I like “my dear.”
In my mind there are four tones for the phrase “my dear” which all offer different meaning to it.
1. The spousal tone.
Grandma: Did you fix that chair yet?
Grandpa: Yes, my dear.
Rhett Butler: I’m leaving you, my dear.
2. The condescending tone. (Is often merged with the 1st tone.)
Sir Percy Blakeney: La, m’dear! you don’t say so… who was the bold man who dared tackle you–eh?
Oscar Wilde: My dear boy, no woman is a genius.
Willy Wonka: Impossible, my dear lady! That’s absurd! Unthinkable!
3. The friendship/loving tone.
Gandalf: My dear Frodo. Hobbits really are amazing creatures.
Mortimer Lightwood: And you, my dear Eugene, are the express picture of discontented idleness.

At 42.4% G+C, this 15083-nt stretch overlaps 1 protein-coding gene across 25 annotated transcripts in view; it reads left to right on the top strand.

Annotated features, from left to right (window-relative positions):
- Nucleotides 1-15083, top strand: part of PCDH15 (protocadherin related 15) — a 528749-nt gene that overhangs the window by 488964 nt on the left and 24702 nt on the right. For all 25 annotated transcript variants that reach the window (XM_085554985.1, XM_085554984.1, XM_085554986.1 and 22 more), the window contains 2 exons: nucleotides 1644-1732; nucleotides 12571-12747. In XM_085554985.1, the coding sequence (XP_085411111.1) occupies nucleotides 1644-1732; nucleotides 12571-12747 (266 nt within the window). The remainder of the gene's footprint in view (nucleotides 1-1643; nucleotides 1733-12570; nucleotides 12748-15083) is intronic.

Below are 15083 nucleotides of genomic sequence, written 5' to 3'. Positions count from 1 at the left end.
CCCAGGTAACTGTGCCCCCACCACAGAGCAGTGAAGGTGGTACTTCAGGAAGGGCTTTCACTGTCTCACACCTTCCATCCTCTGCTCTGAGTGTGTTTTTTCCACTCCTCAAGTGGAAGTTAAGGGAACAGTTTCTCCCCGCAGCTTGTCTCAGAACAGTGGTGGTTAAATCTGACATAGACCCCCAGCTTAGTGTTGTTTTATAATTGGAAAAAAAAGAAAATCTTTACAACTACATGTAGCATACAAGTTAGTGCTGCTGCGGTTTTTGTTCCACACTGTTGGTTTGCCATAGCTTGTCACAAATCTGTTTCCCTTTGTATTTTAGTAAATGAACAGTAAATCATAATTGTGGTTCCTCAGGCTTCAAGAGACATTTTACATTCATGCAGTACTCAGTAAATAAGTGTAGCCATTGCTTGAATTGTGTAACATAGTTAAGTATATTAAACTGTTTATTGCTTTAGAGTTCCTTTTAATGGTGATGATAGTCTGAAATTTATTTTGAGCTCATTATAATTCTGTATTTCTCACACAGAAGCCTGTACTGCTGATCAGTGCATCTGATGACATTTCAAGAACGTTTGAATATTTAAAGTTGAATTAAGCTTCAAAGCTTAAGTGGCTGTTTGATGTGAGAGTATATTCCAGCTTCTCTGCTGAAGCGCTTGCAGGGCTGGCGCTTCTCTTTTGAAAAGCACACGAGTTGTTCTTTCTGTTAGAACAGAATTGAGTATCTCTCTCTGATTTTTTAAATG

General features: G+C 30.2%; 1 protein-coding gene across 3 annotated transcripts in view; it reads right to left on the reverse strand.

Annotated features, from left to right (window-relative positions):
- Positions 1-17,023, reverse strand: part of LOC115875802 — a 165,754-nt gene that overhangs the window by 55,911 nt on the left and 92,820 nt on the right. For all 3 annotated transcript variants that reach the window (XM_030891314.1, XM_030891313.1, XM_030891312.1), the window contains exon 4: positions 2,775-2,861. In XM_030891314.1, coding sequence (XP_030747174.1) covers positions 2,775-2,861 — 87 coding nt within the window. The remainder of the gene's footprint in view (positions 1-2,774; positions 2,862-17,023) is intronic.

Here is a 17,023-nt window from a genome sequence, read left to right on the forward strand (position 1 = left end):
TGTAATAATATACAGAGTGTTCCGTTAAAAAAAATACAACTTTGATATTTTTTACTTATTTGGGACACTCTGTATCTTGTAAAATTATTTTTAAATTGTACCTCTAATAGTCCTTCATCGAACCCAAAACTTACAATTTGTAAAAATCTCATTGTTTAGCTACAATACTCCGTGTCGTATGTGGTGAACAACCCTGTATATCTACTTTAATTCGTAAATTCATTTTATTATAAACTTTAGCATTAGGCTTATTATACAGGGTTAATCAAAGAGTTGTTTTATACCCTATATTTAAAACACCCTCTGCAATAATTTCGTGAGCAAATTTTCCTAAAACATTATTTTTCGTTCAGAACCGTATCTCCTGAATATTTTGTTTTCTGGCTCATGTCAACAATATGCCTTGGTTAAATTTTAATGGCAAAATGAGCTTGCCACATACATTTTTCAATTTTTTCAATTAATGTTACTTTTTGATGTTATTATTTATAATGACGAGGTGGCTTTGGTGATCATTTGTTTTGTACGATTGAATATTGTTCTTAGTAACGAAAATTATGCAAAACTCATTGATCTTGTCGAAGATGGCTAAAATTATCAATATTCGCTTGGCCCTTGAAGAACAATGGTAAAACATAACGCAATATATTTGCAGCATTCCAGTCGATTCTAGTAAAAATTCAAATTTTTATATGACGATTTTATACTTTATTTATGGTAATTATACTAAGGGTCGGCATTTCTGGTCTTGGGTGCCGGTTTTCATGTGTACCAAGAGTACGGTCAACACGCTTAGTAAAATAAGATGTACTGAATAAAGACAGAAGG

John Harmon: My dear girl!
Percy Blakeney: It’s a dangerous game, my dear. Falling in love with a phantom.
4. The devious tone.
Here the possessiveness of the “my” can be taken in its full context while the “dear” gives the speaker a syrupy kind of I’ve-got-you-cornered vibe.
Ursula: My dear, sweet child, it’s what I live for!
Erik: Wait! I think, my dear, we have a guest!
In all tones it carries an old fashioned charm, I think. I rather like it myself as I’ve never yet heard–or read it defiled by the flippant carelessness of a love-sick teenager. It’s for more mature, refined, intellectual, or delightfully eccentric speakers. What say you, my dears? ;)